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I just remembered a problem I read years ago but never found an answer:

Find how many 0-digits exist in natural numbers between 1 and 1 million.

I am a programmer, so a quick brute-force would easily give me the answer, but I am more interested in a pen-and-paper solution.

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1  
See this. –  J. M. Jul 14 '12 at 15:24
    
You could optimize your program until all that's left is "return x;". Some of the mathematical calculations will be mostly equivalent to doing that. –  Hurkyl Oct 2 '13 at 17:46

3 Answers 3

up vote 10 down vote accepted

Just to show there is more than one way to do it:

How many zero digits are there in all six-digit numbers? The first digit is never zero, but if we pool all of the non-first digits together, no value occurs more often than the others, so exactly one-tenth of them will be zeroes. There are $9\cdot 5\cdot 10^5$ such digits all of all, and a tenth of them is $9\cdot 5 \cdot 10^4$.

Repeating that reasoning for each possible length, the number of zero digits we find between $1$ and $999999$ inclusive is $$\sum_{n=2}^6 9(n-1)10^{n-2} = 9\cdot 54321 = 488889 $$ To that we may (depending on how we interpret "between" in the problem statement) need to add the 6 zeroes from 1,000,000 itself, giving a total of 488,895.

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This solution might appeal to a programmer's mind. Let's say we zero-pad (to $6$ digits) the million numbers from $0$ to $999999$. Then each of the $6$ positions uses each digit equally, for a total of $6000000/10 = 600000$ zeros.

Now note that compared to the actual question, we included $000000$, and excluded $1000000$, which balances out nicely. We just need to undo the zero-padding: there are $9$ positive one-digit numbers which were padded by 5, $90$ two-digit numbers padded by $4$, etc. What remains is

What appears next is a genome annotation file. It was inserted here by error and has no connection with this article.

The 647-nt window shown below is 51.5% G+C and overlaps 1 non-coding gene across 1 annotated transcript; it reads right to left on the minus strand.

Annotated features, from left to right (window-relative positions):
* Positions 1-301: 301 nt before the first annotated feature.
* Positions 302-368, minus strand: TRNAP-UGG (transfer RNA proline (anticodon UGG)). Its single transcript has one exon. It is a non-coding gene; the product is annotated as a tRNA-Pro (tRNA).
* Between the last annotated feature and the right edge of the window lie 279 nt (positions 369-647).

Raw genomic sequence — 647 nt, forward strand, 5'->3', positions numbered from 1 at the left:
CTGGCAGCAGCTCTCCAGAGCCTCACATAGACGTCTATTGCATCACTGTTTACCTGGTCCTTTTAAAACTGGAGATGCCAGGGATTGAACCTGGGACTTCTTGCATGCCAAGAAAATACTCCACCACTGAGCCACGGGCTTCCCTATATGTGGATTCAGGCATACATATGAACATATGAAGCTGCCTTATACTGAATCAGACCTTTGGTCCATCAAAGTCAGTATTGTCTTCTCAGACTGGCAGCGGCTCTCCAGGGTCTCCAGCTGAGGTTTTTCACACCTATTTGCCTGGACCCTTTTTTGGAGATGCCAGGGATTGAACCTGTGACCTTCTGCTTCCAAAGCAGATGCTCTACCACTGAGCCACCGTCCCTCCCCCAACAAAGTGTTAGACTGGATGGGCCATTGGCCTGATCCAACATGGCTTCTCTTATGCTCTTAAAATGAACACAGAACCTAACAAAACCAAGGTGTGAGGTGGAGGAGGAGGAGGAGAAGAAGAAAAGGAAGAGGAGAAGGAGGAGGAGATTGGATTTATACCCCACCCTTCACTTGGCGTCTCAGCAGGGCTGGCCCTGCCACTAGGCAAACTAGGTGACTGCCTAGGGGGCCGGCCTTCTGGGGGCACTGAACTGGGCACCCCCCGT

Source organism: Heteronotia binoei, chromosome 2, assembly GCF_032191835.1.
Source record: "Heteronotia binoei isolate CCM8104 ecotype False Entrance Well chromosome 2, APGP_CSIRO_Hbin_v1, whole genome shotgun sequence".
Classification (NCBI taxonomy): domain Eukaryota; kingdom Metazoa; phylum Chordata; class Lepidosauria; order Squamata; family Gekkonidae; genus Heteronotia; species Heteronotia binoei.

$$600000 - 5\cdot9 - 4\cdot90 - 3\cdot900 - 2\cdot9000 - 1\cdot90000 = 488895.$$

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Consider the number of ways we may have a $0$ in the ones place. We may have $10, 20, 30\cdots 999990$. These are just the naturals $1, 2\cdots99999$ with a zero on the end.

However, we may also put a zero in the tens place. This may take the form of $100, 101\cdots999909$. These are the naturals $10,11\cdots99999$ with a zero injected before the ones place.

Similarly, we may count the zeros in the other places by considering the naturals into which they can be injected. Each position further left for the zero will require multiplying the starting number by ten to give a nonzero digit to the left.

The zeros required to write one to a million are $99999 + (99999 - 9) + (99999 - 99) + (99999 - 999) + (99999 - 9999) = 488889$.

EDIT: If you mean one to one million including the million, you have to add six to get $488895$. I guess I was thinking like a programmer too with the exclusive upper bound!

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